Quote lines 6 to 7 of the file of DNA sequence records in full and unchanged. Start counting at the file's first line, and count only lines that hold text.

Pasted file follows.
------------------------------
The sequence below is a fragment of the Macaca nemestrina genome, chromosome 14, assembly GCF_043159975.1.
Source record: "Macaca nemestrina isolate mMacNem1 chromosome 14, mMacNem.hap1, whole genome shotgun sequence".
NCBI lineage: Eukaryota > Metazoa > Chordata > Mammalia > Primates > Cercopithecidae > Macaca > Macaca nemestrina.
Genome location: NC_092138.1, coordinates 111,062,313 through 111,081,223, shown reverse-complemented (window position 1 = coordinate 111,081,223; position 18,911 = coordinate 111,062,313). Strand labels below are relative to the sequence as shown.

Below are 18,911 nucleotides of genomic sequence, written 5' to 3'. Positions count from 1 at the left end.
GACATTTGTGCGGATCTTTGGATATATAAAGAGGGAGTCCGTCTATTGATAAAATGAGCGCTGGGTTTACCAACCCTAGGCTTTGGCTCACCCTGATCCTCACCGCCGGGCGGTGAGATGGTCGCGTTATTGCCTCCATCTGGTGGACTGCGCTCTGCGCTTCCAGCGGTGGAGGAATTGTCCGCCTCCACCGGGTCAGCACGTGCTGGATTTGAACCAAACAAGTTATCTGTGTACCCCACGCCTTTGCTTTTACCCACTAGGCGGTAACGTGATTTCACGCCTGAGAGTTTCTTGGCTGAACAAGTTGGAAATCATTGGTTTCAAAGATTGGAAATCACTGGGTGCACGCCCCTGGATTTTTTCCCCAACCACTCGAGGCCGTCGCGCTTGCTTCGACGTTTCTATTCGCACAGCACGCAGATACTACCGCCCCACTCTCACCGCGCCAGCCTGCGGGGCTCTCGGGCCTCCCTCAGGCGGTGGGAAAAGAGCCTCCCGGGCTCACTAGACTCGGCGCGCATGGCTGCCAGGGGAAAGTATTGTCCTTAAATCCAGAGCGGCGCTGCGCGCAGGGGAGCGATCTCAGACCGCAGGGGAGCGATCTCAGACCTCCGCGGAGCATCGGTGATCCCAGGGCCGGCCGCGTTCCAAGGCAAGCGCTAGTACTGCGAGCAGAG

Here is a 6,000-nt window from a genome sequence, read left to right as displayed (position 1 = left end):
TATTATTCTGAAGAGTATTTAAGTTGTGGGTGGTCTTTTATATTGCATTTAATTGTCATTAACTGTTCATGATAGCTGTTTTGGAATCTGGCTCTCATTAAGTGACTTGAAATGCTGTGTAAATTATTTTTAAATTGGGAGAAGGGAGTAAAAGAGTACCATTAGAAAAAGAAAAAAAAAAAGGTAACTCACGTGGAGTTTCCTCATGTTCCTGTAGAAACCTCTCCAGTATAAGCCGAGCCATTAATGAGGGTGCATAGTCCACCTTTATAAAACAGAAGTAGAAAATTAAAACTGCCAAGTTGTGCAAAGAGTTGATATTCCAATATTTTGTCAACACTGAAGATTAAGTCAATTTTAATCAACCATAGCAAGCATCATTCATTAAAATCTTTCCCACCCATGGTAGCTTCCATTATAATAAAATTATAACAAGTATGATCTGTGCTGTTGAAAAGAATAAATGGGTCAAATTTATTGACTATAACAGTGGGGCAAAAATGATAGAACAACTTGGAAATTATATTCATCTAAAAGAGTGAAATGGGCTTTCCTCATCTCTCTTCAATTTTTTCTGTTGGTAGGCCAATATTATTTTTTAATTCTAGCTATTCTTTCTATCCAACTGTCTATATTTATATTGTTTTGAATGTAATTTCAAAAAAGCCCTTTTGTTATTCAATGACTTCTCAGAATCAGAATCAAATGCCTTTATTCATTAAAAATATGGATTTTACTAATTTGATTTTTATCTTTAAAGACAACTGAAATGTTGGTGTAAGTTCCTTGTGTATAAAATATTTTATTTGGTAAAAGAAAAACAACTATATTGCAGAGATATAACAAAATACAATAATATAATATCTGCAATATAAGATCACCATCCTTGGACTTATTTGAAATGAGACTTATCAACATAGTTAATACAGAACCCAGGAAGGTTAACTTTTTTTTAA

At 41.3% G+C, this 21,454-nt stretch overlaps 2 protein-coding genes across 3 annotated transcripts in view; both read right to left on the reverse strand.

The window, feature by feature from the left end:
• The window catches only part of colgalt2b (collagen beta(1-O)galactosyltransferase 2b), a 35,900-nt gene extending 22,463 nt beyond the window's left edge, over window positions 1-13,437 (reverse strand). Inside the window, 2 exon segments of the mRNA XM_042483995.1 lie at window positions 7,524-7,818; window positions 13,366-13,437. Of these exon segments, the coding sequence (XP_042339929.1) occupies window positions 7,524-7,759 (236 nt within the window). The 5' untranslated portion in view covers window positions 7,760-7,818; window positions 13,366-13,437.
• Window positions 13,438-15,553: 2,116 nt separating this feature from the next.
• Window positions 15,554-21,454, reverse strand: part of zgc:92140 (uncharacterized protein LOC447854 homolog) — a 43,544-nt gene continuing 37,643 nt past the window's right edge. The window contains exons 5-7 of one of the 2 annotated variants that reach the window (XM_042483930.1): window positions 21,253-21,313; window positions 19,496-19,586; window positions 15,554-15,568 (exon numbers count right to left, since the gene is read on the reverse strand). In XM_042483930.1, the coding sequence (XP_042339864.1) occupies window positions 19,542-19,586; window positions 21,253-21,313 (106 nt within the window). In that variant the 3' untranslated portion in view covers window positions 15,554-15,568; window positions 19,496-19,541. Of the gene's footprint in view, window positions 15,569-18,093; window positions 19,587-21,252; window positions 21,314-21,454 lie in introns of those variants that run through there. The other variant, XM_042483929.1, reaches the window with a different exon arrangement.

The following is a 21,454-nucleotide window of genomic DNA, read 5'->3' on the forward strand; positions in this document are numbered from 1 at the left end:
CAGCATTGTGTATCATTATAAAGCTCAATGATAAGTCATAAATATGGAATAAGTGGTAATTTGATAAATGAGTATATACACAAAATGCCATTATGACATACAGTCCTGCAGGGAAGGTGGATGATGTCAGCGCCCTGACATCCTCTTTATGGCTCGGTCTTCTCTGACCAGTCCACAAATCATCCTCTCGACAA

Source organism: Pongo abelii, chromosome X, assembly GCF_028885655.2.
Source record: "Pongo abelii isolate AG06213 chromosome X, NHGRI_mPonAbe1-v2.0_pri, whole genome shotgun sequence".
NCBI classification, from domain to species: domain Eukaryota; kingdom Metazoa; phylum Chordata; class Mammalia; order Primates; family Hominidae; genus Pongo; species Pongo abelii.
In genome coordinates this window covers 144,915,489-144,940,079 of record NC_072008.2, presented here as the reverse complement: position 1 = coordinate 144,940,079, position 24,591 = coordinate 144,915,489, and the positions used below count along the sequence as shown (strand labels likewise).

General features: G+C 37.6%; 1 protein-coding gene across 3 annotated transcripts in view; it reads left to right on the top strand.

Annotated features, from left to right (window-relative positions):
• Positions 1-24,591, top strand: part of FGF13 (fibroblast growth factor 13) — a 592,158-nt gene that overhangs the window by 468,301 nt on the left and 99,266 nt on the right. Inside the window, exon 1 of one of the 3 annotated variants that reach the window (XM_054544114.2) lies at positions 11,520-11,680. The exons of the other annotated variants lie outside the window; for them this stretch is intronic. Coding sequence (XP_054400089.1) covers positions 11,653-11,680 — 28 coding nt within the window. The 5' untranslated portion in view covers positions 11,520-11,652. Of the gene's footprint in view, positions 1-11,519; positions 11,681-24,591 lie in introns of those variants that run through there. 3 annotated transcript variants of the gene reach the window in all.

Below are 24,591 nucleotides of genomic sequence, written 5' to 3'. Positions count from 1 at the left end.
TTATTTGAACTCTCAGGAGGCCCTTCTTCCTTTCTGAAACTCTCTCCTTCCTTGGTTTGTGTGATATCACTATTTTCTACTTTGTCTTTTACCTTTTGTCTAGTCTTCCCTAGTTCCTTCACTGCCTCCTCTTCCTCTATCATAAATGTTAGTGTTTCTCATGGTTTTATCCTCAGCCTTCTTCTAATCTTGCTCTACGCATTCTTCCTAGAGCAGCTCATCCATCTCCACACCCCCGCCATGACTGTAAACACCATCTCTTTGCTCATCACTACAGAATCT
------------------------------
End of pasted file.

GACATTTGTGCGGATCTTTGGATATATAAAGAGGGAGTCCGTCTATTGATAAAATGAGCGCTGGGTTTACCAACCCTAGGCTTTGGCTCACCCTGATCCTCACCGCCGGGCGGTGAGATGGTCGCGTTATTGCCTCCATCTGGTGGACTGCGCTCTGCGCTTCCAGCGGTGGAGGAATTGTCCGCCTCCACCGGGTCAGCACGTGCTGGATTTGAACCAAACAAGTTATCTGTGTACCCCACGCCTTTGCTTTTACCCACTAGGCGGTAACGTGATTTCACGCCTGAGAGTTTCTTGGCTGAACAAGTTGGAAATCATTGGTTTCAAAGATTGGAAATCACTGGGTGCACGCCCCTGGATTTTTTCCCCAACCACTCGAGGCCGTCGCGCTTGCTTCGACGTTTCTATTCGCACAGCACGCAGATACTACCGCCCCACTCTCACCGCGCCAGCCTGCGGGGCTCTCGGGCCTCCCTCAGGCGGTGGGAAAAGAGCCTCCCGGGCTCACTAGACTCGGCGCGCATGGCTGCCAGGGGAAAGTATTGTCCTTAAATCCAGAGCGGCGCTGCGCGCAGGGGAGCGATCTCAGACCGCAGGGGAGCGATCTCAGACCTCCGCGGAGCATCGGTGATCCCAGGGCCGGCCGCGTTCCAAGGCAAGCGCTAGTACTGCGAGCAGAG

Here is a 6,000-nt window from a genome sequence, read left to right as displayed (position 1 = left end):